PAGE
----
Archive for February, 2012

Its so much fun to explore with differant grains.  It makes cooking and serving more interesting. Buckwheat, for one,  is  hardy; nutritious;  and part of the rhubarb family.  It’s not actually a grain but a fruit that’s rich in omega-3 fatty acids, B vitamins, minerals and essential amino acids. Because of it’s nutrition, it is used as a grain.  It’s a good substitute for anyone who is sensitive to wheat too. It is easy to cook and normally quite cheap to buy. This recipe is so good you’ll make it again and again. We’ve never had leftovers, its so yummy.

30 ml (2 TBSP) canola oil

50 ml (1/4 cup) diced onion

1 clove garlic, crushed

250 ml (1 cup)  mushrooms chopped

250 ml (1 cup) whole buckwheat

284 (1 can) vegetable broth (or homemade)

300 ml (1 1/4 cup) water

2 ml (1/2 tsp) salt

1 ml ( 1/4 tsp) ground black pepper

50 ml (1/4 ) cup minced parsley (optional)

Heat oil in fying pan over medium low heat and saute onion, garlic and mushroom until onion is golden. Add buckwheat and cook, stirring for 3 – 5 minutes and buckwheat is lightly toasted. Add broth, water, and seasonings. Cover, reduce heat and cook for about 30 minutes or until the liquid is absorbed. Garnish with parsley.  Yield 4-6.

                       (Sauteed onions, garlic and mushrooms with Buckwheat toasting)

                                     (add the broth, water and seasonings)

                                            (Put in a colorful dish and ready to serve)

By the way, this is the first time I used a cast iron fry pan.

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“I am thankful for the mess to clean after a party because it means I have been surrounded by friends.” —Nancie J. Carmody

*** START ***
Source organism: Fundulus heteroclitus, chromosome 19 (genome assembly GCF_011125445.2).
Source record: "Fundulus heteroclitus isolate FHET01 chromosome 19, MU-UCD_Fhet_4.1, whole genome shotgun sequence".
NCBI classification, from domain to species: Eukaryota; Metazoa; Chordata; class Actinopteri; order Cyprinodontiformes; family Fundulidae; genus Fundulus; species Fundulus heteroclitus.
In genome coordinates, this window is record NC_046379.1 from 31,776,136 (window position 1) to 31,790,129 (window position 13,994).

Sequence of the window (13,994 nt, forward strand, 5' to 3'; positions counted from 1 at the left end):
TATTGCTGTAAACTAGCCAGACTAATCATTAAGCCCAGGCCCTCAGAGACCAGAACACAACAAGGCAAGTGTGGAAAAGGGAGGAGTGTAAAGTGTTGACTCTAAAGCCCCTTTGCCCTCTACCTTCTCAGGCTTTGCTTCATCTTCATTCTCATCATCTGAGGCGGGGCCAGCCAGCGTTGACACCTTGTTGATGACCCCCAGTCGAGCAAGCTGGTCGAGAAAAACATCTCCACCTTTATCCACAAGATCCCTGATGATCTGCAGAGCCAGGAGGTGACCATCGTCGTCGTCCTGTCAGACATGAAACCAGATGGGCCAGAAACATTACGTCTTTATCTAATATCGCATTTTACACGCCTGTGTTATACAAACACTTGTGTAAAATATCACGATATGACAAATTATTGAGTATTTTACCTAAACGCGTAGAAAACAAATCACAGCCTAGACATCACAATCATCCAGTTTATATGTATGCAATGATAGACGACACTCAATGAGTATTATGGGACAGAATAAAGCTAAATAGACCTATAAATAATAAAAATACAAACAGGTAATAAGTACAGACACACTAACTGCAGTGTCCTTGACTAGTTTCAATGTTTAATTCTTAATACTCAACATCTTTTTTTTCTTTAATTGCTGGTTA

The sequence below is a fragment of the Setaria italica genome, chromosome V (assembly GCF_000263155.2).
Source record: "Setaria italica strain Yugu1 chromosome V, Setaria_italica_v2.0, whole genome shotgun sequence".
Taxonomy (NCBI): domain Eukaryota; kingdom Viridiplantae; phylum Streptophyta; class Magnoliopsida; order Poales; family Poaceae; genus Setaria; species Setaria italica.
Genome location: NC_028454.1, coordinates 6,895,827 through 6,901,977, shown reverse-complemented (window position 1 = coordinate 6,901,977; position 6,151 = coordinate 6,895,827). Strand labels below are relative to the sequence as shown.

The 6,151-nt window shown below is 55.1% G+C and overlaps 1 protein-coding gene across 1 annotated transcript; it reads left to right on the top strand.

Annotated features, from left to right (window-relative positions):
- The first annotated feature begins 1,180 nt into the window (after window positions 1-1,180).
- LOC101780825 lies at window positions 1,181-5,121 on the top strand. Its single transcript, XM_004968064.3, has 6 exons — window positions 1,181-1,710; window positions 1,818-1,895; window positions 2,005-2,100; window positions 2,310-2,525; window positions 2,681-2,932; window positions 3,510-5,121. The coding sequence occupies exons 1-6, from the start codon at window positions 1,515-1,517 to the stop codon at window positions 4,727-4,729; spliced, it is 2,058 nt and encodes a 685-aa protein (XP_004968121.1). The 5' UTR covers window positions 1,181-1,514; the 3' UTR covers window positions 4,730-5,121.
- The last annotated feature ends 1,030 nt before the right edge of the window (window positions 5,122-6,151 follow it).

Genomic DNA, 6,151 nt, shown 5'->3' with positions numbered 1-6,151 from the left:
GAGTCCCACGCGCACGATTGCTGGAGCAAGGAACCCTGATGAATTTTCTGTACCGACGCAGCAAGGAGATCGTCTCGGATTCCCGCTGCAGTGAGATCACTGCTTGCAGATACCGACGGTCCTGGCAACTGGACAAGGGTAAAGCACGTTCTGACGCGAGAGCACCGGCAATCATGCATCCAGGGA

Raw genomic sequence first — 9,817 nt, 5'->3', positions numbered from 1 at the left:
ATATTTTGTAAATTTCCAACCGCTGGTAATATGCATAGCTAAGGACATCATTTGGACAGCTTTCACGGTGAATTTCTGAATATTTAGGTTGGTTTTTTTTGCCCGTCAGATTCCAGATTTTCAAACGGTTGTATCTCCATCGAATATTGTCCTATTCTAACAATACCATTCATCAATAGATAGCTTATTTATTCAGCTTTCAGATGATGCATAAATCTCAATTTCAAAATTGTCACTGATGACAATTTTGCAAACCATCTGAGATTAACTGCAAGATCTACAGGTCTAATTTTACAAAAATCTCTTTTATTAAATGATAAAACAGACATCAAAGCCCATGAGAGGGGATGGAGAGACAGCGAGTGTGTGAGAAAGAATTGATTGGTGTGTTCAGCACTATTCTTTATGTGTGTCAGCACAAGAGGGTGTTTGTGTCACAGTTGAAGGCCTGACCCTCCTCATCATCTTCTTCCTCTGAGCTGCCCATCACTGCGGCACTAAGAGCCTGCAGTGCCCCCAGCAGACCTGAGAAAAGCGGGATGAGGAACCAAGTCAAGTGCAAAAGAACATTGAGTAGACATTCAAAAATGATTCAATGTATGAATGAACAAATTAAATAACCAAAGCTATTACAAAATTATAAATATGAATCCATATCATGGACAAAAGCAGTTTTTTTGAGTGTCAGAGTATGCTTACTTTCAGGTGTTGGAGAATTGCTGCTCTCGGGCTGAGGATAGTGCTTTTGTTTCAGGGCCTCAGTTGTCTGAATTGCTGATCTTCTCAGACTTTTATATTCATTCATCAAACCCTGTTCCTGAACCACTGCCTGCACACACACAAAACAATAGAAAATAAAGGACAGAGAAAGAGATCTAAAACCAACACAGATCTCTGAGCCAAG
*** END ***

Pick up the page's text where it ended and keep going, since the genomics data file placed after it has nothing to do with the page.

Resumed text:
This quote sums up one the joys of entertaining. The day after we’ve had friends over, we sit around in the mess for awhile, remembering the fabulous event. We sure like to create a place for our friends to get caught up with each other.  The mess is a bit of a reward really.  If you’re not having friends over, I sure hope you do.  It doesn’t need to be complicated.  Its about the people not the food.

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Last week my husband and I were downtown for  a morning appointment. I’ve been working from my home for 10 years now, so I don’t go downtown very often. I was so interested in watching the people hurry by – bag in one hand and coffee in the other.  As we were waiting at a crosswalk, an elderly couple (about 80 ish) wandered up and stood next to us. They were dressed very nicely and were holding hands. I noticed he was conscientious of her and watched her  lovingly. We greeted one another and he joked about the coffee in my hand.  He said  they were living in an apartment just around the corner and they were out for their morning walk.  That brief encounter stirred something inside me as I stood with my husband.  I came across this quote today and was reminded of that lovely couple once again. I think they’ve been practicing this truth for many years. Let’s do the same!

“A successful marriage requires

falling in love many times, always

with the same person”

Milton McLaughlin

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It’s so easy to add extra nutrients to your diet by using 1 – 2 TBSP of ground seeds daily. They’re high in protein; essential oils; vitamins; and minerals. I grind seeds like flax, pumpkin and sesame separately in my coffee grinder.  I like to keep a couple containers of ground seeds in the refrigerator for convenience.  I use them up within a few days. Add 1 – 2 TBSP of fresh ground flax, pumpkin, sunflower or sesame seeds to cereal, shakes, stir fries, soup, apple slices or whatever you like.  Give it a try. You’ll be healthier for it.

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